Bottom line: Mike was arguably the best dancer this globe has ever seen. The virtuosity and versatility with which this brother moved on stage and in videos is unmatched. The essence of his movement is rooted in hip hop, going way back before the term was even invented. His influences drew just as much from the Rock Steady Crew as they did from James Brown and Fred Astaire. Mike always appreciated contemporary street movement. When he broke out the Robot during Jackson 5’s performance of “Dancing Machine” on Soul Train, is was clear he was paying attention. His mastery of ticking and pop-locking demonstrated from The Jacksons’ short-lived variety show in 1977 all the way to his HIStory concerts, came from tutelage from The New York City Breakers, Shalamar’s Jeffrey Daniel, and L.A. street danser Michael “Boogaloo Shrimp” Chambers. It was Daniel who taught him a breakdance move called the Back Slide, but when MJ unleashed in before an unsuspecting crowd at Motown 25 in 1983, it was forever dubbed the Moonwalk. But for those in the streets who new better, they felt vindicated and celebrated by the world’s biggest superstar. In 1995, during a performance of “Dangerous” at the MTV Video Music Awards, Mike broke out a Bank Head Bounce, once again letting us know Neverland’s ain’t as far from the hood as you might think.
No, MJ never was out in the streets of Gary, Indiana, tagging up his pop’s steel mill or Roosevelt High School—nothing like that. But he was quite the illustrator. Mike was notorious since his Motown days for doodling and drawing pictures. Turns out it was a bit more than just doodles. When you see self portraits and drawing of Charlie Chapin or Liz Taylor, Jackson’s talent for drawing was pretty tight and a revelation of his many talents beyond music. Just look at the liner notes of Thriller. Each side of the lyric sleeve had a illustrated depiction of a song from the album. Side A was a drawing of him and Paul McCartney playing tug-of-war with a female on “The Girl is Mine,” while Side B was a scene of him and his date taking in a movie, surrounded by night creatures lurking about them on “Thriller.” The detail of the faces and hair-dos melded with a caricaturish freedom leads us to wonder what could’ve happened if MJ ever got a hold of a few spray cans on that sequin glove of his. And after viewing his brooding, articulate drawing of himself as a child holding a mic in a corner for the song “Childhood,” there’s no telling what kind of paintings and murals he might’ve been able to conquer.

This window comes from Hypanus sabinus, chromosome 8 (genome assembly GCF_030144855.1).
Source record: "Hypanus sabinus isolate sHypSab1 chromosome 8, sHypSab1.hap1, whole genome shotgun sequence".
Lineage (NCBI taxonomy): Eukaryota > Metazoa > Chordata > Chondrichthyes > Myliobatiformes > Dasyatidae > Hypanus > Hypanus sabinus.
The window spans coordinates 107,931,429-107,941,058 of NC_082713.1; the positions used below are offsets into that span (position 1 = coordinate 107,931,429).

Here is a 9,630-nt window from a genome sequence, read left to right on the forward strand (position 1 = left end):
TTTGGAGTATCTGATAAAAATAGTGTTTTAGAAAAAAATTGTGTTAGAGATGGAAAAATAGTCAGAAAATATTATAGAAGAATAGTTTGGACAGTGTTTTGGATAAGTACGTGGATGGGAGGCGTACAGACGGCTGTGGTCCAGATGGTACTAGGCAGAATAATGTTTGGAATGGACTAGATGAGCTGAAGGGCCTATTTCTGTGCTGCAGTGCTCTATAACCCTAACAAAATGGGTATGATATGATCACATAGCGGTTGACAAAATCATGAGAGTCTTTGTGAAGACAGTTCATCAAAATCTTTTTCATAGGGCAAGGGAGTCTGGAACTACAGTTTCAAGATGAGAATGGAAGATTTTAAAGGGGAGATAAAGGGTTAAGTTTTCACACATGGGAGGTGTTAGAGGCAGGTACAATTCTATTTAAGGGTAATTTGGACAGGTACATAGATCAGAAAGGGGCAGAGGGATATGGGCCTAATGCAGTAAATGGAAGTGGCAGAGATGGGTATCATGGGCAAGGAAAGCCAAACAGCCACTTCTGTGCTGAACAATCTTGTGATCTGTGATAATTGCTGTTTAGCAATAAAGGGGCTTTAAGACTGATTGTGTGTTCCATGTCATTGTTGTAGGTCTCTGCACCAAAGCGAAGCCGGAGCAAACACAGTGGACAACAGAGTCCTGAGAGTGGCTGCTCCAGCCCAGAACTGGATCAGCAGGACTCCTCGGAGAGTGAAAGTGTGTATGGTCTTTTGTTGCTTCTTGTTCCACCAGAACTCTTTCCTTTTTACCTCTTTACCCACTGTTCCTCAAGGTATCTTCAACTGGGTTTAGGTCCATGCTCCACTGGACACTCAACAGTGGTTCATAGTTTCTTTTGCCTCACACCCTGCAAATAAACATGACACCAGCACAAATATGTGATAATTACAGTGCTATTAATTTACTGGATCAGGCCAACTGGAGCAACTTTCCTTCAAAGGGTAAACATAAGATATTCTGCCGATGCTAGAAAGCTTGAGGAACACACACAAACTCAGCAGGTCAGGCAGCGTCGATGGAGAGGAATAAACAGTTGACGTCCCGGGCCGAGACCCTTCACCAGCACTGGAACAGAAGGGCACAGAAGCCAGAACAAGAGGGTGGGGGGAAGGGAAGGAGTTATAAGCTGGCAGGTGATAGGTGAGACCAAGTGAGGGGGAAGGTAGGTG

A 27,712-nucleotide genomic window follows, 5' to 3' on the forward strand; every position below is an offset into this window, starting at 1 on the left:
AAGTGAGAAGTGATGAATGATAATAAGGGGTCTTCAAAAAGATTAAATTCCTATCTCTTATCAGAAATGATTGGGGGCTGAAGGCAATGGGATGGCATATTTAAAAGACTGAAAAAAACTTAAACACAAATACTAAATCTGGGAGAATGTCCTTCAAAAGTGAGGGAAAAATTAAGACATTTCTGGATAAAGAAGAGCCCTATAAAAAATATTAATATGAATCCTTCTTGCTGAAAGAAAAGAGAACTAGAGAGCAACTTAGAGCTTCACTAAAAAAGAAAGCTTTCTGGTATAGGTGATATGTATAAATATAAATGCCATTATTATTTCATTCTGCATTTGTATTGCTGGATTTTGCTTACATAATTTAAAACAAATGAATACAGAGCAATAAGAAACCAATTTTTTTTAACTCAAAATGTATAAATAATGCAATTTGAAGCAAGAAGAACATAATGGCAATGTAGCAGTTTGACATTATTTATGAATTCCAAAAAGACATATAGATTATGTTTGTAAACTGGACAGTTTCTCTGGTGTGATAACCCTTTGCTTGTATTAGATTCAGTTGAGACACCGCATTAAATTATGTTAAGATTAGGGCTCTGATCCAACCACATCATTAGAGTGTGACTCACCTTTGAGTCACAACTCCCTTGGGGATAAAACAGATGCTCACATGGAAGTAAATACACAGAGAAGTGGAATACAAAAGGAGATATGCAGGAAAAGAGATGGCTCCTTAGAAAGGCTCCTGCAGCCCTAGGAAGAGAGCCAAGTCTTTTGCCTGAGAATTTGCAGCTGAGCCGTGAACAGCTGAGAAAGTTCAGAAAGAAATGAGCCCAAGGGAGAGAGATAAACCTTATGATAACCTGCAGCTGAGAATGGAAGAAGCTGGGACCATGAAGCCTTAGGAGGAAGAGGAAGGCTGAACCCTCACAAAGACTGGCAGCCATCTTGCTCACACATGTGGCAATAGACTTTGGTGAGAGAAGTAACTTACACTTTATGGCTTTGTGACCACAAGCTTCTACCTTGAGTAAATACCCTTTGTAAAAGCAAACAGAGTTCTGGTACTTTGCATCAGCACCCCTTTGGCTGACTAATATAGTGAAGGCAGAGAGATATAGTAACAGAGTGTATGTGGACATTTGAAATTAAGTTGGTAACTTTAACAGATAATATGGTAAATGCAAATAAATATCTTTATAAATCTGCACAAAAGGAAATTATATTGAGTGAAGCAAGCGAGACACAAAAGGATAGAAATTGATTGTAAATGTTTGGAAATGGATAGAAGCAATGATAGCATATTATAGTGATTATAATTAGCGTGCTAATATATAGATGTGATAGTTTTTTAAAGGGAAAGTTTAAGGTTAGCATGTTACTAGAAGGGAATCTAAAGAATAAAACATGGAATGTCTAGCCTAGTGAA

If the job of an MC is to move the crowd, then Michael Joseph Jackson was the real GOD MC. If you weren’t lucky enough to attend one of his concerts, go to YouTube after this and just revel in the uncanny mind and body control he had over his fans. If his fans didn’t completely pass out from utter shock, they were crying, jumping, dancing or all of the above. But gauging MCing from a aural stand point, although you could never mistake Mike for a rapper, he had all the attributes that make for an A1 spit game.
First, there’s his flow. MJ revolutionized how R&B and Pop singers ride a beat on a track, and his cadence was as seemless and majestic as Jay-Z, Biggie or Busta. Just listen to “Off The Wall,” the rare “Buttercup,” and “Jam,” as examples. He took the James Brown approach to rhythm-driven vocal delivery and enhanced it to sinuous and gorgeous affect. Going back to “Jam,” and also “Smooth Criminal,” he even accidentally invented today’s current style of rhyming, fusing melody and the sort of percussive atonal vocals that are now prominently practiced by artists like Ja Rule, Nelly, Drake and Rihanna.
Then there’s his wordplay. Lowkey, Mike’s pen-game was ill. Catch this rhyme pattern on “Heartbreak Hotel“:
“Someone’s evil to hurt my soul/Every smile’s a trial, caught in beguile to hurt me/Then the man next door had told/He’s been here, in tears, for 15 years/This is scaring me.”